183- Certain questions of Jurisdictional Immunities and Enforcement of Judgments (Germany and Italy)
On April 29th, 2022, the Federal Republic of Germany filed an application instituting proceedings against the Republic of Italy before the International Court of Justice (ICJ) for alleged violations of the principle of jurisdictional immunity and non-compliance with the decisions rendered.
This application is in direct line with the case 143-Jurisdictional Immunities of the State (Germany vs. Italy), in which the Court concluded that Italy had violated the principle of jurisdictional immunity enshrined in customary international law. The ICJ had also urged Italy to take all appropriate measures to enforce this right.
Germany contends that, despite the Court’s decision of February 3rd, 2012 (the 2012 decision), the Italian courts continued to receive and process more than 20 claims for compensation from the Italian victims of the attacks of the Third Reich during the Second World War, thus violating the principle of jurisdictional immunity. In a 2014 judgment, the Italian Constitutional Court recognised the need to comply with the 2012 decision but stressed that this obligation was subject to the “fundamental principle of judicial protection of fundamental rights” enshrined in Italian constitutional law which, according to it, allows victims of war crimes and crimes against humanity to submit individual claims against sovereign states. In order to be able to enforce some of its decisions and compensate the victims, the Italian justice had decided to put up for sale 4 properties belonging to Germany located on Italian soil.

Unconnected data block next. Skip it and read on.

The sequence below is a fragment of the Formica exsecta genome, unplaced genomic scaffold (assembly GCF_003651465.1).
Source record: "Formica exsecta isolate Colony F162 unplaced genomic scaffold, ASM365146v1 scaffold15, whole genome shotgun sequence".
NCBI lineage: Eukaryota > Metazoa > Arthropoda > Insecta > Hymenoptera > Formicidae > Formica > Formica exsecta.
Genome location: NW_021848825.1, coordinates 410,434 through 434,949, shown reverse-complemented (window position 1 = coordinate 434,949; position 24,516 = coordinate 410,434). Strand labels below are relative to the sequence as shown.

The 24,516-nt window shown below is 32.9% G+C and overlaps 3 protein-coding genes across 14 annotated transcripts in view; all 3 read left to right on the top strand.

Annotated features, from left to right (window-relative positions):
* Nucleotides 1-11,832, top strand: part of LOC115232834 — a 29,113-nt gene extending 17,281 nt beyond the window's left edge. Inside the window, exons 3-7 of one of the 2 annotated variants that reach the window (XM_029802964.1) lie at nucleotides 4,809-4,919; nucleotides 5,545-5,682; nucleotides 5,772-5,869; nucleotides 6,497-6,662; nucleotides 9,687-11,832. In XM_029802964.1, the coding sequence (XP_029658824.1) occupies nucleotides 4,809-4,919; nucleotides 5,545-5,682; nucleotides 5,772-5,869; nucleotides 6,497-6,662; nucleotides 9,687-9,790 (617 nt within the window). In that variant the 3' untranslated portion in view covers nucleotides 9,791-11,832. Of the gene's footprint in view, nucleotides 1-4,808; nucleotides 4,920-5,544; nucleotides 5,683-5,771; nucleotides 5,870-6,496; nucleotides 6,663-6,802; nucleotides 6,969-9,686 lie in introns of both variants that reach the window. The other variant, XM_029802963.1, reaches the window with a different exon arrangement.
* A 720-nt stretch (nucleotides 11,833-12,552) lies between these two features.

The Republic of Germany accompanied its application initiating proceedings with a request for provisional measures in order to stay the sale of its assets and to preserve its rights. However, it withdrew its request for the indication of interim measures on May 10th, 2022.
This summary is provided for informational purposes only, does not involve the responsibility of Dome and should in no way be used as a substitute for a careful reading of the judgment and order of the case.